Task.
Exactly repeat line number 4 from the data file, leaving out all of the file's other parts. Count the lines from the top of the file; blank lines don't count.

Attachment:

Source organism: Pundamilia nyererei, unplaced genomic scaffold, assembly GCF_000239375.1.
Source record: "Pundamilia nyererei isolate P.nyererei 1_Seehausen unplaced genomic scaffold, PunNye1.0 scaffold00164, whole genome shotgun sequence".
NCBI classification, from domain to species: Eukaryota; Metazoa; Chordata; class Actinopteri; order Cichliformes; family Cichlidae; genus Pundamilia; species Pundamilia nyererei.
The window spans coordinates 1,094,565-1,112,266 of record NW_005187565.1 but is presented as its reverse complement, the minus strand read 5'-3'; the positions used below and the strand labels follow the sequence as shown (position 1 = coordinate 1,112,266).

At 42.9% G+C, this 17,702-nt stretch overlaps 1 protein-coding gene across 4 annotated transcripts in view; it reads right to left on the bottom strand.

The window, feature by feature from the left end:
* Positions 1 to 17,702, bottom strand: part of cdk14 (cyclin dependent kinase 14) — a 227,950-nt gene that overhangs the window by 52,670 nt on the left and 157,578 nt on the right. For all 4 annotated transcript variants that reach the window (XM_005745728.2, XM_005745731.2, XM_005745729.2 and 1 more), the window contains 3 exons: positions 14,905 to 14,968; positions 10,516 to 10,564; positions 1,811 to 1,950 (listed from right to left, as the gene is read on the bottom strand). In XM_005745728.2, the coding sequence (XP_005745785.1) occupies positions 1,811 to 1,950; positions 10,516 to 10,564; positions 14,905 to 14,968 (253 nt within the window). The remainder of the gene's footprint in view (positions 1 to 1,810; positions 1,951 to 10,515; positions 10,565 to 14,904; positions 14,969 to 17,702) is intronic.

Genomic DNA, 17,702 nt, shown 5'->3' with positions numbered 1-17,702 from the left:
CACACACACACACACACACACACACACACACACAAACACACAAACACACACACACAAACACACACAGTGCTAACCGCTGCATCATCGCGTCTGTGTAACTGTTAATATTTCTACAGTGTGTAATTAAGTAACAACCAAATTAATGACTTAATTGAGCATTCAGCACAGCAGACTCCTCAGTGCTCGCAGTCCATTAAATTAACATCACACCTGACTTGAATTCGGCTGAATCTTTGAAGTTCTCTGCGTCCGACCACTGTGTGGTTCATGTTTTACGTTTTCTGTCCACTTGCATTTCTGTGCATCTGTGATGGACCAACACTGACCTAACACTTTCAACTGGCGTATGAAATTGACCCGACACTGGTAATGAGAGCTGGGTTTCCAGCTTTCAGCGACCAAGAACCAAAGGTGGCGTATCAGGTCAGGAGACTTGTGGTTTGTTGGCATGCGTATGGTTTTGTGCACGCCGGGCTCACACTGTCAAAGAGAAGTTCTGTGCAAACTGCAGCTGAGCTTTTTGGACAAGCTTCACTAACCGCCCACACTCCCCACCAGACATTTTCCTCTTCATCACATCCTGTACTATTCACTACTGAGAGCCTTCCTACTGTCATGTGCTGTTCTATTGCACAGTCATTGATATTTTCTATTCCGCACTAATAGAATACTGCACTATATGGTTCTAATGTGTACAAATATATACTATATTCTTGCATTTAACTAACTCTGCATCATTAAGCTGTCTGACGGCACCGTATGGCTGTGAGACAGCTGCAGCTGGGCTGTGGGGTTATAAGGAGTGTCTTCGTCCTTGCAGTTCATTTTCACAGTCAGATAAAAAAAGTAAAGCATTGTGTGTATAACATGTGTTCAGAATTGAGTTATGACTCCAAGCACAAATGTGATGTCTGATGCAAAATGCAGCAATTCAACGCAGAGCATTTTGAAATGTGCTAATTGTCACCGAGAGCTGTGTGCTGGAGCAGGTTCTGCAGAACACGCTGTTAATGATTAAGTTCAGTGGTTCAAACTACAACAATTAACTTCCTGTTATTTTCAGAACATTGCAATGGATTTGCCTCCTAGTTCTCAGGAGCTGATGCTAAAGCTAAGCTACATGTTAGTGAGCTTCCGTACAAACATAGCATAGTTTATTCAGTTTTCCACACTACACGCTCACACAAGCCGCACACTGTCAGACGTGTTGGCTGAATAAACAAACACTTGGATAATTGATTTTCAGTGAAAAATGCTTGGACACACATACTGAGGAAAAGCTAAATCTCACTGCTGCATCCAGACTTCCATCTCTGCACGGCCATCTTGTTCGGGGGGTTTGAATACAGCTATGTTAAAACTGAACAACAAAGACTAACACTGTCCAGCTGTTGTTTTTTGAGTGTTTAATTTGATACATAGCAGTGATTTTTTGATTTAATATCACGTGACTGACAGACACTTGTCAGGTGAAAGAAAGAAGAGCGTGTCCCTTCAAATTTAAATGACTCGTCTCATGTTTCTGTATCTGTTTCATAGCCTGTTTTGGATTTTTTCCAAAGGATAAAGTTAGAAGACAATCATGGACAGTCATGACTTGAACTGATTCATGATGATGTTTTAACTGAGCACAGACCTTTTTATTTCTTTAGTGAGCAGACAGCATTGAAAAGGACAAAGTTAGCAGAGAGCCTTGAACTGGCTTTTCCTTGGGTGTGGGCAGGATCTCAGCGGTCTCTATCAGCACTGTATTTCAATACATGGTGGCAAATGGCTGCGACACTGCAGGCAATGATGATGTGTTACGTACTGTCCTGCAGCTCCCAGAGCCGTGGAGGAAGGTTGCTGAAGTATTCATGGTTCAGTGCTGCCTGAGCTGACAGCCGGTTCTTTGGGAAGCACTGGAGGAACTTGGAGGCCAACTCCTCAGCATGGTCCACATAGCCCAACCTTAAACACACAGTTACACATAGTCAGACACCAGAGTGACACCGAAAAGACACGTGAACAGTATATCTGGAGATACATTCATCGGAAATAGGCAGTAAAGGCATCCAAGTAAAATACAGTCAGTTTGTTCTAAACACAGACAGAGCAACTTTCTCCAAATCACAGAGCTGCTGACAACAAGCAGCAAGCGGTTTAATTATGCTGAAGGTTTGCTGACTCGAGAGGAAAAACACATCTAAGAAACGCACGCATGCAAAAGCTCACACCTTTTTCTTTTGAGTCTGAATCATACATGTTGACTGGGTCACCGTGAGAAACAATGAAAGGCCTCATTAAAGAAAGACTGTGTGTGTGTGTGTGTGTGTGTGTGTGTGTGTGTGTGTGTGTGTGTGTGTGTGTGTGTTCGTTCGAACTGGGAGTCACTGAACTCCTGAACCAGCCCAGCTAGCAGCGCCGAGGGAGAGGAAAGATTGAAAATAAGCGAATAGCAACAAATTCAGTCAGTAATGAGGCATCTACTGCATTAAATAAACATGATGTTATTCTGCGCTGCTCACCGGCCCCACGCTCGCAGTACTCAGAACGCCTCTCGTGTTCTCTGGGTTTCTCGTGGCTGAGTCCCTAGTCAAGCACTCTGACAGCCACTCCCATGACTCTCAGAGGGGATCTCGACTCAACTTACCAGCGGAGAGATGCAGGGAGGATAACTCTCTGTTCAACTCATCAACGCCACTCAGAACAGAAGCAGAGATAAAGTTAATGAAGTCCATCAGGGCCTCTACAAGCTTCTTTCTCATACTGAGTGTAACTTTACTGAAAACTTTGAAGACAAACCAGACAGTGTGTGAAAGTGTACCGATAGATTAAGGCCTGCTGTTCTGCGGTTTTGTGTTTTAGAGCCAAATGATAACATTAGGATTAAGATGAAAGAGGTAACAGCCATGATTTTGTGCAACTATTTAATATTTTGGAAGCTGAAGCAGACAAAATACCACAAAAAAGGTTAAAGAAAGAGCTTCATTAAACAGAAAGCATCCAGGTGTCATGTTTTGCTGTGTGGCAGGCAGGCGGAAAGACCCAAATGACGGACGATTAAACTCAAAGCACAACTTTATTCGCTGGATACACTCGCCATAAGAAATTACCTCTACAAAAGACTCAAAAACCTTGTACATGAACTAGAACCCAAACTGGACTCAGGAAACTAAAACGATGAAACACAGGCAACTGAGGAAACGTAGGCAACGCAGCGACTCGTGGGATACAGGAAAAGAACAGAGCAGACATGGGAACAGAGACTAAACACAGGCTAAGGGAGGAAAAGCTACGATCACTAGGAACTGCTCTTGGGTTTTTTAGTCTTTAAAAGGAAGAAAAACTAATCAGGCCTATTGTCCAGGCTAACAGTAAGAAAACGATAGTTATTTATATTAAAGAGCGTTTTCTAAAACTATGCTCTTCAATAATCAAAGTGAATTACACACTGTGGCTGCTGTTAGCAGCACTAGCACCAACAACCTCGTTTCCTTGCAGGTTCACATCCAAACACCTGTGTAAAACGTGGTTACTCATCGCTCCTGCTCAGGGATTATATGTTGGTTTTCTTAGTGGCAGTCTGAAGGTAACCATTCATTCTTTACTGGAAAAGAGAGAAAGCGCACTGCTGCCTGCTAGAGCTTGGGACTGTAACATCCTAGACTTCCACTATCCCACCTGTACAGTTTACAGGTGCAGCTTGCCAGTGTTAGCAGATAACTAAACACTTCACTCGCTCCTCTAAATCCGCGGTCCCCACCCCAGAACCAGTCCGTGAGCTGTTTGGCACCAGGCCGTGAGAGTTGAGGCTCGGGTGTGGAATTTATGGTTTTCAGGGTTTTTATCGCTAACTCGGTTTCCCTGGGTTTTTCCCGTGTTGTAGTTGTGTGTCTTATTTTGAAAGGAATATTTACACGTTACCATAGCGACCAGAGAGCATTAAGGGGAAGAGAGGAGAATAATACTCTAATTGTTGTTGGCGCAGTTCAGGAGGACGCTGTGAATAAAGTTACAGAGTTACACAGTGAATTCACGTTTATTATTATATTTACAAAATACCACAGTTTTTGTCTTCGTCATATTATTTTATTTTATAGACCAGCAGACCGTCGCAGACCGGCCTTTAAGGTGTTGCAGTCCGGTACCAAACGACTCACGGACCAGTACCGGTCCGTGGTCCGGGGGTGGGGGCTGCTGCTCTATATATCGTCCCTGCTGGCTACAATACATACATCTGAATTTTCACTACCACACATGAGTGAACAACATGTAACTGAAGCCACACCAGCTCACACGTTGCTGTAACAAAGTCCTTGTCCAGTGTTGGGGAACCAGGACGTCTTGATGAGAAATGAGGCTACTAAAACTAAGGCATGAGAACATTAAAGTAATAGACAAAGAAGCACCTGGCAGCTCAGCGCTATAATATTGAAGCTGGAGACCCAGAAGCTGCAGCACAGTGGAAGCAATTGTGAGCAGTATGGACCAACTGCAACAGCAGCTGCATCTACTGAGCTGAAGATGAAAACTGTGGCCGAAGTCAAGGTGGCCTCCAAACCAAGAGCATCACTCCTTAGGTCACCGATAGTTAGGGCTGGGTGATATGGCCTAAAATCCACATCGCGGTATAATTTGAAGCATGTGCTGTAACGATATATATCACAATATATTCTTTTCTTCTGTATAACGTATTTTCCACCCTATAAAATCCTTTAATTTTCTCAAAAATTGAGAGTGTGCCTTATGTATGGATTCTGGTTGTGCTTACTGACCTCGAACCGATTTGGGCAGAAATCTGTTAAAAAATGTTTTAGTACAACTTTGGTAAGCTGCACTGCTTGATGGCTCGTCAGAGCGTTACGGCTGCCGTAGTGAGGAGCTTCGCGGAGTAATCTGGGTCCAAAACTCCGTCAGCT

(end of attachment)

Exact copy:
The window spans coordinates 1,094,565-1,112,266 of record NW_005187565.1 but is presented as its reverse complement, the minus strand read 5'-3'; the positions used below and the strand labels follow the sequence as shown (position 1 = coordinate 1,112,266).